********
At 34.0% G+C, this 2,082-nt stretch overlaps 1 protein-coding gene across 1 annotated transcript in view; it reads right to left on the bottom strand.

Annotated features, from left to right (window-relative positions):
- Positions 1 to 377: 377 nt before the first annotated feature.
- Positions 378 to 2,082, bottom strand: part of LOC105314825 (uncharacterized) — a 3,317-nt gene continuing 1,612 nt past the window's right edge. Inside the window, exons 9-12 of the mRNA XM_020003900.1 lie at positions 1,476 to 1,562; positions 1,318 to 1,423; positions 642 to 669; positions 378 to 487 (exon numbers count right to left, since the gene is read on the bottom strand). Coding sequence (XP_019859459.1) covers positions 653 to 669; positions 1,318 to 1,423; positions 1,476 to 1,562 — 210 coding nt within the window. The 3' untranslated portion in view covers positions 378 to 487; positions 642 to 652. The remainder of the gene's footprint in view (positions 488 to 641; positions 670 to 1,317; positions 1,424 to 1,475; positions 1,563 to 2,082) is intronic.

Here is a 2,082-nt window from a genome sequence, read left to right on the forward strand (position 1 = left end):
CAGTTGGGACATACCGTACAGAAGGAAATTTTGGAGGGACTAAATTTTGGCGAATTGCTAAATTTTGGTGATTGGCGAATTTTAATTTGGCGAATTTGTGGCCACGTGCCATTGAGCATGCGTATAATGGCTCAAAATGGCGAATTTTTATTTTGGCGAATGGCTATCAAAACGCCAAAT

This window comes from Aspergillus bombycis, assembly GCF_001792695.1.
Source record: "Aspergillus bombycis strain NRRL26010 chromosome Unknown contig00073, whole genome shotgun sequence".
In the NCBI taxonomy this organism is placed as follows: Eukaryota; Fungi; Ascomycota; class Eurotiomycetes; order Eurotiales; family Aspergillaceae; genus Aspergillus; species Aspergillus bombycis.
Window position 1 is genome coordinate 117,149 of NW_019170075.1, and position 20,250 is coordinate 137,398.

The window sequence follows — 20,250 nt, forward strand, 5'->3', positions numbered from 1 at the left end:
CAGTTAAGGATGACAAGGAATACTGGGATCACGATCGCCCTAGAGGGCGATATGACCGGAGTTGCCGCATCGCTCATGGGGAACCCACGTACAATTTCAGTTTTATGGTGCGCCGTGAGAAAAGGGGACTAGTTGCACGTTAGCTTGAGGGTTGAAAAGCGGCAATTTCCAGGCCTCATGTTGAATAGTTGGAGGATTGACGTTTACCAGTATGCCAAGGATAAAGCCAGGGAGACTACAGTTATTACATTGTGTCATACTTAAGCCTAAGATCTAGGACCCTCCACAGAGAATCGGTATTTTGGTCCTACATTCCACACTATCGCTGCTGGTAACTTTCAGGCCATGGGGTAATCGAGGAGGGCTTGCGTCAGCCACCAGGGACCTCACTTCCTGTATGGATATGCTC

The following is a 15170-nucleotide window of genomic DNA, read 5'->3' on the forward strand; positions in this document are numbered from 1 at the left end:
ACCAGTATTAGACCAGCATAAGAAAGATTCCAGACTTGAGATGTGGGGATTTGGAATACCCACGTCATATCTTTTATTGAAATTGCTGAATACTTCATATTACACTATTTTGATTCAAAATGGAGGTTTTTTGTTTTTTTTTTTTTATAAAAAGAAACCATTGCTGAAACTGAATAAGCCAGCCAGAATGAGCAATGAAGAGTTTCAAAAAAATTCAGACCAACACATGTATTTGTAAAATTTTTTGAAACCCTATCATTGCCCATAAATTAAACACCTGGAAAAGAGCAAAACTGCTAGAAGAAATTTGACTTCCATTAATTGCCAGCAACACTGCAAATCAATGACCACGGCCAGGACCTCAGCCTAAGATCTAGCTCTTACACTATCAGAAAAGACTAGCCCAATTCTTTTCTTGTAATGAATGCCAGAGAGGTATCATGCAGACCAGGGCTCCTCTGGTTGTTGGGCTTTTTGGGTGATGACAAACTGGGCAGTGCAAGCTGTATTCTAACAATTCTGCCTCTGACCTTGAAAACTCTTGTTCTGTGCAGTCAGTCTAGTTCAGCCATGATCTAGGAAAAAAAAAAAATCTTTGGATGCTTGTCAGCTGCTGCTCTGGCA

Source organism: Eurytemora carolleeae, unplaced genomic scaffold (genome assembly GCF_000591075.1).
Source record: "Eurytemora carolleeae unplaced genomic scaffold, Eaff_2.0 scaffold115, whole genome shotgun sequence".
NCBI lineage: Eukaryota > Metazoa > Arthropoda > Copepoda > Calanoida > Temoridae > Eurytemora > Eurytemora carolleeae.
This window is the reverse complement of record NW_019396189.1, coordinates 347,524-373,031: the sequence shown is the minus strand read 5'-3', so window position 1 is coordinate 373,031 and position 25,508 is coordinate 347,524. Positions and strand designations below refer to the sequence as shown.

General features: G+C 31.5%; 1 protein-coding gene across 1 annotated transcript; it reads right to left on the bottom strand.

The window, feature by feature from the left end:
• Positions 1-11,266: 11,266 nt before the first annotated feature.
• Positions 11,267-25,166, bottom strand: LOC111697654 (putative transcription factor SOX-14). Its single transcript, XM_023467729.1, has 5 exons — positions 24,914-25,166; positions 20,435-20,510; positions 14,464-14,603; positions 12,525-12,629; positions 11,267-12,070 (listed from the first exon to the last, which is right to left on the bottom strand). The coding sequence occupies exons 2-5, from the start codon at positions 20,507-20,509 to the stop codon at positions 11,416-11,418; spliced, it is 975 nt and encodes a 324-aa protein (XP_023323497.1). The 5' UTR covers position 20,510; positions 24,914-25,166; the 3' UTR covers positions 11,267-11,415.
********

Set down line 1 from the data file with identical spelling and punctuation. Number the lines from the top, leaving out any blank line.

At 34.0% G+C, this 2,082-nt stretch overlaps 1 protein-coding gene across 1 annotated transcript in view; it reads right to left on the bottom strand.